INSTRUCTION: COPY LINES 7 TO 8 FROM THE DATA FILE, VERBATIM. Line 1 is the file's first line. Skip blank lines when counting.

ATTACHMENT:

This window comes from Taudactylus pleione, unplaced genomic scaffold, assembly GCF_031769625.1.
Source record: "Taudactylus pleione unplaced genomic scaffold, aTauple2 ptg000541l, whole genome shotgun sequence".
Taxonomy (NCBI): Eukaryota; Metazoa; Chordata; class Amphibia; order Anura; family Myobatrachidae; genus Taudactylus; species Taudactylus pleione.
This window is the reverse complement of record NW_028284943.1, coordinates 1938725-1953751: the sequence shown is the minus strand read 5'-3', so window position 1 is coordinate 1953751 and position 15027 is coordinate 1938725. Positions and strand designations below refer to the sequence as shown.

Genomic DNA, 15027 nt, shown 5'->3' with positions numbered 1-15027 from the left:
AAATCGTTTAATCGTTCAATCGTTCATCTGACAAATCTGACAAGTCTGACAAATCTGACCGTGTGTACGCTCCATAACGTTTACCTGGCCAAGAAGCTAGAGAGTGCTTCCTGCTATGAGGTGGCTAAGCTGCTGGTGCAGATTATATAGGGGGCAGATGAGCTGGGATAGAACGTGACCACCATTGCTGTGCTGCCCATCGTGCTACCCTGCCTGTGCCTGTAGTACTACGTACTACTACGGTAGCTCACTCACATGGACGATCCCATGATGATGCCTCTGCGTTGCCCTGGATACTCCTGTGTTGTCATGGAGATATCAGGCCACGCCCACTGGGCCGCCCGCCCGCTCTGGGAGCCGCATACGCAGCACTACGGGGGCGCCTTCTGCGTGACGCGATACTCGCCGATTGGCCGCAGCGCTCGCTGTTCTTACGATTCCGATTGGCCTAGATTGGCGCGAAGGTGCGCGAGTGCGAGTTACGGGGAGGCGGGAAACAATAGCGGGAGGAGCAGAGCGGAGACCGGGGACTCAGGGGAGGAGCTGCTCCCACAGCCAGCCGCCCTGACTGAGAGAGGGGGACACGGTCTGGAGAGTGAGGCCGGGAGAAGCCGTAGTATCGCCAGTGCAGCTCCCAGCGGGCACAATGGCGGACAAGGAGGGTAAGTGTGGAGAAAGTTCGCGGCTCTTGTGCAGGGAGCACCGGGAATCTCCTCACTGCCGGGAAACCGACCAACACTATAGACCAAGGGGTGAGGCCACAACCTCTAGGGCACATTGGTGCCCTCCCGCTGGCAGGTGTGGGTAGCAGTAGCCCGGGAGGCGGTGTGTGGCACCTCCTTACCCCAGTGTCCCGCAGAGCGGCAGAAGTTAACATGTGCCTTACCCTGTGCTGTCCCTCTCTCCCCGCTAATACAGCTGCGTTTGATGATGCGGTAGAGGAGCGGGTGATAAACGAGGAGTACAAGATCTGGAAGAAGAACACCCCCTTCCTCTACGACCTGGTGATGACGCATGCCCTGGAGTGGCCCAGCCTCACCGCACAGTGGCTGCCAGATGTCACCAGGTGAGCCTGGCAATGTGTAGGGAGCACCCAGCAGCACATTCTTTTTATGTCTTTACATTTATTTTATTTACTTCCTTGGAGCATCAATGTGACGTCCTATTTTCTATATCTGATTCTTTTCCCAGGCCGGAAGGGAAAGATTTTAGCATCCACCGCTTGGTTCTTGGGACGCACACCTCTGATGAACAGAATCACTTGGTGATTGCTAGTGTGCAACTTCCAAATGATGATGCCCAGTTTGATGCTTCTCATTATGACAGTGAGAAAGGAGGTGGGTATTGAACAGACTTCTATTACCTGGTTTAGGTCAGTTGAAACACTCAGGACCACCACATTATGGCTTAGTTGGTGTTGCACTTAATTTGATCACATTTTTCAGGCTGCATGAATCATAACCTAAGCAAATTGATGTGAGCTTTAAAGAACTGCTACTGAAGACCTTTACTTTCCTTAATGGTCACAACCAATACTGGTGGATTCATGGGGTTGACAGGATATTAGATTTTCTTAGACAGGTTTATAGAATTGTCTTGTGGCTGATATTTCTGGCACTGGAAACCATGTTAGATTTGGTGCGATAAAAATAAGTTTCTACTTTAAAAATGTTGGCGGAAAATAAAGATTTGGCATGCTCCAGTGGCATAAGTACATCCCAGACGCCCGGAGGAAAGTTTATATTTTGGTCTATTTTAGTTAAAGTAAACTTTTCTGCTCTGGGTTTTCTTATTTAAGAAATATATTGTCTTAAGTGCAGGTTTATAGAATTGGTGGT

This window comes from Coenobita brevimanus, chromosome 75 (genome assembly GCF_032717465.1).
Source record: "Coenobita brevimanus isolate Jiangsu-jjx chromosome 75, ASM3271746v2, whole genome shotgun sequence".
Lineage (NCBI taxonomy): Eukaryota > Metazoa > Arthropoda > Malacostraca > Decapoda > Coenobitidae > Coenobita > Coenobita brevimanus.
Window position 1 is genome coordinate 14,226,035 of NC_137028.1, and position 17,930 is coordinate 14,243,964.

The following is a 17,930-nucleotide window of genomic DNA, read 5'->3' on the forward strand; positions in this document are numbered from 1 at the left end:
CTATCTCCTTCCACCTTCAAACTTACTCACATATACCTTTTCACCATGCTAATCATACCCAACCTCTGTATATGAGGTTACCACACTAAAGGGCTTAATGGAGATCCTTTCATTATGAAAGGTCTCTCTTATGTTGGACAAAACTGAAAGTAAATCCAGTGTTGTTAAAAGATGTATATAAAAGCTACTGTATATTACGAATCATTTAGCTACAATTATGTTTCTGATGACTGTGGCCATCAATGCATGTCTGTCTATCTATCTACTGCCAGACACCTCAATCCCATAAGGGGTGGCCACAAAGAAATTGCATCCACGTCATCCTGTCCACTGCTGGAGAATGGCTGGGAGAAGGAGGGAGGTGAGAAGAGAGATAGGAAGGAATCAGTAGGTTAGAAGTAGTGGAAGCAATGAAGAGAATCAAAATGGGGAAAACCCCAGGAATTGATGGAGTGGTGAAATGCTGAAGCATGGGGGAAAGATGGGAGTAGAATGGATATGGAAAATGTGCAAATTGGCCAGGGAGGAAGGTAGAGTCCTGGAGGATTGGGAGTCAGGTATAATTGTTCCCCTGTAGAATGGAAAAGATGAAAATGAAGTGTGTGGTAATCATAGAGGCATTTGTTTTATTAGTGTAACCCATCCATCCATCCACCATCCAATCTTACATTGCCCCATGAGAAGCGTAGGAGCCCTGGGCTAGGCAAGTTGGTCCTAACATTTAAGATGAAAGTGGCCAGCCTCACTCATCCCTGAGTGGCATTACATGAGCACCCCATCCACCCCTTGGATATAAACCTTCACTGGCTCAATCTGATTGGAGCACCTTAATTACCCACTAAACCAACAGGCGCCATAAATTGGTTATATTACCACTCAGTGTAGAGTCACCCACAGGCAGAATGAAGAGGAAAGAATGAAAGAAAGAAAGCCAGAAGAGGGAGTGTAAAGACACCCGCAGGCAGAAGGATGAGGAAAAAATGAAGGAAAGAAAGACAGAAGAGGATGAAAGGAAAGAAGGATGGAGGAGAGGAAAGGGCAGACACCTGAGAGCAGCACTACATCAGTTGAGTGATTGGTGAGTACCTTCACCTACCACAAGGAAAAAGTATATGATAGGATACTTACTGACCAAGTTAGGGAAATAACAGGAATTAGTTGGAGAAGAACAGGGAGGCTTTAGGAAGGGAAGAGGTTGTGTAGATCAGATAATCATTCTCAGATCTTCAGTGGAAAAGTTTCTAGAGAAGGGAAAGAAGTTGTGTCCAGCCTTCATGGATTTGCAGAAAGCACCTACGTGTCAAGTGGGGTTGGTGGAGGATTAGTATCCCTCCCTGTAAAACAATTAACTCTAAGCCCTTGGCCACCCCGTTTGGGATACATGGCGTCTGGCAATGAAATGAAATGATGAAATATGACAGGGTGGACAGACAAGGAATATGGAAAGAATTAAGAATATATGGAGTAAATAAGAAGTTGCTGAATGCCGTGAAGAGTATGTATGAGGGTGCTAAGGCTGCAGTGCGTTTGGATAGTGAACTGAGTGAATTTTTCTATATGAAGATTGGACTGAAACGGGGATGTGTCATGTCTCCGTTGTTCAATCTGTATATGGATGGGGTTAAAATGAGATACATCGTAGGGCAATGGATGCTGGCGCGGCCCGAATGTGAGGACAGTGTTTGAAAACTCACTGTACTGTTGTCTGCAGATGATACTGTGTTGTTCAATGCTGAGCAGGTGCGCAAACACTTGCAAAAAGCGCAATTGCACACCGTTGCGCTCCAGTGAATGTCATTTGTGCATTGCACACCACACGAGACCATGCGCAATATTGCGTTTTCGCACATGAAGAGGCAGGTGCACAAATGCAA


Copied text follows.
This window comes from Coenobita brevimanus, chromosome 75 (genome assembly GCF_032717465.1).
Source record: "Coenobita brevimanus isolate Jiangsu-jjx chromosome 75, ASM3271746v2, whole genome shotgun sequence".